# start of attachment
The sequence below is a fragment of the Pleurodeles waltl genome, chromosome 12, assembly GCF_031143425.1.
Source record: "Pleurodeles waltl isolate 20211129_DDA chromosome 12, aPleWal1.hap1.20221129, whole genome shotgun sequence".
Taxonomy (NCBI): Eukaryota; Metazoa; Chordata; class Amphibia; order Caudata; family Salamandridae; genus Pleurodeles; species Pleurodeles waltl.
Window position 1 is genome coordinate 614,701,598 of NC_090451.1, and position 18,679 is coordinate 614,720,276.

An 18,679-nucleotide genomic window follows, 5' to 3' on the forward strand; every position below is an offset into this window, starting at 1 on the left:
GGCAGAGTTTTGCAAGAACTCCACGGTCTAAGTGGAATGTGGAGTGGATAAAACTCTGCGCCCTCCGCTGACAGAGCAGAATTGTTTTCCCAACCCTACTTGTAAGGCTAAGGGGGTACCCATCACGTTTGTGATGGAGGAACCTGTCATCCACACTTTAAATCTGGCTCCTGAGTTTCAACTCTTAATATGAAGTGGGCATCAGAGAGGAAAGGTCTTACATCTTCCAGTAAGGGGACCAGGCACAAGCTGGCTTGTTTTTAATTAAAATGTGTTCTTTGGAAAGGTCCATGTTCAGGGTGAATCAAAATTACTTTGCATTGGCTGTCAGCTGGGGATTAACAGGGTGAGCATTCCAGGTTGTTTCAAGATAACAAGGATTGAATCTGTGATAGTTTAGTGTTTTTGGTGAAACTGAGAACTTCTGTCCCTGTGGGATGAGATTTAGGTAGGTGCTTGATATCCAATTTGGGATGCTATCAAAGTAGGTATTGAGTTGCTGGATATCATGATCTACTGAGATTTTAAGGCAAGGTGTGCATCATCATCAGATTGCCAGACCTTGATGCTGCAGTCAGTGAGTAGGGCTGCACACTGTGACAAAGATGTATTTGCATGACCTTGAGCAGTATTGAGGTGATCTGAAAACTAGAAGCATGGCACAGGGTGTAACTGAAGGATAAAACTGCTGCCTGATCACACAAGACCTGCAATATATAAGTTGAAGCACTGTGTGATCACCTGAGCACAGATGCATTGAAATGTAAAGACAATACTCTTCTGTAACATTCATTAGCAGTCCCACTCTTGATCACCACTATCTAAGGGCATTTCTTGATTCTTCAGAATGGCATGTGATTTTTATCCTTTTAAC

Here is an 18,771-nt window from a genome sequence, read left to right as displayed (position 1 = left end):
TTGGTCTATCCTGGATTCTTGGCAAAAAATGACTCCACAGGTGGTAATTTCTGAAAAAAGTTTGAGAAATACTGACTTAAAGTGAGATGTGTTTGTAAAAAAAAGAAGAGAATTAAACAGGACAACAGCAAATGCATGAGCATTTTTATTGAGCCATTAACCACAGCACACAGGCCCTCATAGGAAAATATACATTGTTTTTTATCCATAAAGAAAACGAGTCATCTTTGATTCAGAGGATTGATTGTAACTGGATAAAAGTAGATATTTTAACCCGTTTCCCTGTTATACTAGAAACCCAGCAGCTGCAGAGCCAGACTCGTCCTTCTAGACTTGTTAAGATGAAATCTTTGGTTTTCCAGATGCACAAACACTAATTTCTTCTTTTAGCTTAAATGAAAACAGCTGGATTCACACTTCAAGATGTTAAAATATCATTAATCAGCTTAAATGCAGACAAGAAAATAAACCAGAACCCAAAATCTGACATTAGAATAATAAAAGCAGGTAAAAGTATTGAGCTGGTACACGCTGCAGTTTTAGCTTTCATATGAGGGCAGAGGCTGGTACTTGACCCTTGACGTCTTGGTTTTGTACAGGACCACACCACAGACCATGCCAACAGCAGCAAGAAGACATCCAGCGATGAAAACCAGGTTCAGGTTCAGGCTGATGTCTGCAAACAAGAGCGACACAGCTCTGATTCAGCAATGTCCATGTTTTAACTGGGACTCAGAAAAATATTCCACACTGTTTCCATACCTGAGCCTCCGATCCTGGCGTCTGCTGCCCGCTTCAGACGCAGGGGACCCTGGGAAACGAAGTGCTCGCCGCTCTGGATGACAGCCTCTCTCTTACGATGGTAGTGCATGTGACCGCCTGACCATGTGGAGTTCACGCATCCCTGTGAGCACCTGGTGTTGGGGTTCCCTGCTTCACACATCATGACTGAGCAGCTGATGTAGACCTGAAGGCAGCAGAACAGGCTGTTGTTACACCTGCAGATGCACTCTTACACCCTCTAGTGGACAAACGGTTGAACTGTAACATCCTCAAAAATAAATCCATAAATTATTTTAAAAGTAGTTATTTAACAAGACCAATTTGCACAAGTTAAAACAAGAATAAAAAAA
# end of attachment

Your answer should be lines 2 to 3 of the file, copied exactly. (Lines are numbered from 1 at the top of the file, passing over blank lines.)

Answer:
Source record: "Pleurodeles waltl isolate 20211129_DDA chromosome 12, aPleWal1.hap1.20221129, whole genome shotgun sequence".
Taxonomy (NCBI): Eukaryota; Metazoa; Chordata; class Amphibia; order Caudata; family Salamandridae; genus Pleurodeles; species Pleurodeles waltl.